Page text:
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CBS4's Jim DeFede Reunites Strangers Who Fed The Hungry Stuck In Virginia Snowstorm

MIAMI (CBSMiami) - Stranded on Interstate 95, just south of Quantico, Virginia, day turned to night and night back into day.

For more than eighteen hours I sat in my car trapped along with thousands of other motorists after nearly 50 miles of the interstate were shut down due to a snowstorm and the ensuing incompetence of state government to clear the roads.

As I wondered how long I would be there, and whether I would run out of gas, I watched as a man in a sweatshirt ambled up the icy highway, carrying loaves of bread.

"Me and my wife have been sitting behind a Schmidt Baking truck, she contacted them, told them the situation, and the owner of the truck told the driver to open it up and start handing food out to people," he said. "Just trying to help out."

The man's name is John Noe. His wife is Casey Holihan. And the truck driver is Ron Hill, a disabled veteran.

After posting a video of John on Twitter, the story of the Good Samaritans and the bread truck went viral.

Here is the story behind what happened:

John and Casey were driving from Maryland to North Carolina to say goodbye to family, as John, who is in the Air Force, was being transferred to a base in Germany. They set off early Monday morning, hoping to avoid the snowstorm, but ended up being stuck in it.

"I think I slept with my boots and seatbelt on that night," Casey told me. "But like anybody who was on that road knows that that night was not very restful. And so the morning we were still starving, we were still thirsty so we walked into town to see if we could buy anything. We don't normally just go calling companies and begging for food, but we couldn't find anything. The entire town was out of power, but we just kind of had seen this truck, and he kind of made a joke to me about, Oh, how incredible, what a loaf of bread be right now."

"Those pictures on the back of the bread truck were just pure torture," Casey told me with a laugh.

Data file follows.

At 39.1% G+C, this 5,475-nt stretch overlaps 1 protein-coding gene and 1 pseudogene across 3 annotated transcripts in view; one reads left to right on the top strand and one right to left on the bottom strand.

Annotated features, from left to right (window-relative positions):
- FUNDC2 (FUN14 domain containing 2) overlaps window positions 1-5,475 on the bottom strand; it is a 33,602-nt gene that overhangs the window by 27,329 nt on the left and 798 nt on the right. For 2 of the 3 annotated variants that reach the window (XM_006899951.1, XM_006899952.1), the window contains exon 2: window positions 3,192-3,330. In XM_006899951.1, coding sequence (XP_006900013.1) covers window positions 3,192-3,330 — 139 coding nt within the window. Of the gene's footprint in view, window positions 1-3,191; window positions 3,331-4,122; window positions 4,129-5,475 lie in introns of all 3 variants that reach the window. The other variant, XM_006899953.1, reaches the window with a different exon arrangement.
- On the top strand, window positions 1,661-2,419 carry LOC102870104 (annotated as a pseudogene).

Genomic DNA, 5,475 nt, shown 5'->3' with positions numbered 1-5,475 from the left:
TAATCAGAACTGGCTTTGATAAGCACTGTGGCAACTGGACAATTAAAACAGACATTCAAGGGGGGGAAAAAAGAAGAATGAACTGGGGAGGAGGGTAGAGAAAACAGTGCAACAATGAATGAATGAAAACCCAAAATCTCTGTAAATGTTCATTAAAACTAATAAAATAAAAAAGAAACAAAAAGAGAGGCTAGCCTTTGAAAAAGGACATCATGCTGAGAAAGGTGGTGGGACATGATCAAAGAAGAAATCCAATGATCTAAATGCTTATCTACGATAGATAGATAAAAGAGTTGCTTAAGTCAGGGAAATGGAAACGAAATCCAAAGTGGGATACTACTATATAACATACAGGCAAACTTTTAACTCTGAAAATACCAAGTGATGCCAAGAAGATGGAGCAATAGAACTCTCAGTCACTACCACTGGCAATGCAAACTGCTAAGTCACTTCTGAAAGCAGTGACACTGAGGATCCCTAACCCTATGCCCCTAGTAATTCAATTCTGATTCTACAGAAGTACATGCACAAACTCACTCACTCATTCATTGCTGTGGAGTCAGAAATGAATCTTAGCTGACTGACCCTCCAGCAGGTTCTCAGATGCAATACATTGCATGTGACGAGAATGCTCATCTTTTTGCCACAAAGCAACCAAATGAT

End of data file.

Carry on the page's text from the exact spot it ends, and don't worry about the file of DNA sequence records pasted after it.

Casey decided to call the customer service number on the side of the bread truck from Schmidt Bakeries, which is owned by the H&S Family of Bakeries based in Maryland.

Eventually, with the help of her mother who was also emailing the company, she was connected to Chuck Paterakis, one of the owners of the company who oversees transportation.

"They're calling in that they're hungry, and if the truck had any bread on the truck could we be allowed to open it and hand out so we could feed people? It's probably one of the strangest requests I have ever received," Chuck said, adding his company has done a lot of work donating bread to various charities, especially during the pandemic.

He agreed to open the truck but needed to speak to the driver, Ron.

"And next thing I know I'm sitting in my front seat," Ron recalls, "and Casey comes up to the side and I'm watching, and I'm thinking, `Who is this lady walking on this ice?' She's walking, looking over at me, and I'm looking at her in my side-view mirror, trying to figure out if she stopping here, does she need some help or something. So when she stopped, I rolled my window down and I said hello. She said, hello. I have Schmidt Bakery on the phone, Chuck."

WATCH: Jim DeFede Unites Strangers Who Showed Kindness While Stuck In Virginia Snowstorm

Chuck asked how Ron was doing and asked if he thought it was safe to open the back of the truck and hand out bread. Ron said it should be fine and the three of them – Ron, Casey, and John – set off in different directions up and down the highway with armfuls of bread.

"I was glad I was able to help," Ron said.

"Everyone that we were able to reach was very thankful," John said. "There were some families who had small children who were having an even rougher time because most people probably got on I-95 expecting a 15-to-20-minute drive. And here we all are some twenty-four hours later. And then everyone was really receptive. Some of the people near the truck, as soon as they saw what we were doing, hopped out and started helping as well. And everyone just kind of came together."

Casey said the potato rolls she ate herself were the best food she thinks she's ever eaten.

All of those involved said the lesson from I-95 is that even in a crisis the best of people can still shine through.

"You have to do the right thing," said Ron. "You have to treat people the way you want to be treated. So being out there give and it shall be given back to you. That's how I look at it. I try to be nice to all mankind, regardless of any situation. If I'm able to help, I'm helping."

"And the one thing that we just keep talking about, we just took away from this whole experience was that humanity prevails over everything," Casey added. "We might have been having road rage a couple of hours earlier or people might have been a little grumpy or in a really tough situation. But regardless, just the people around us are incredible, and you can always find humanity in even the most dark situations."

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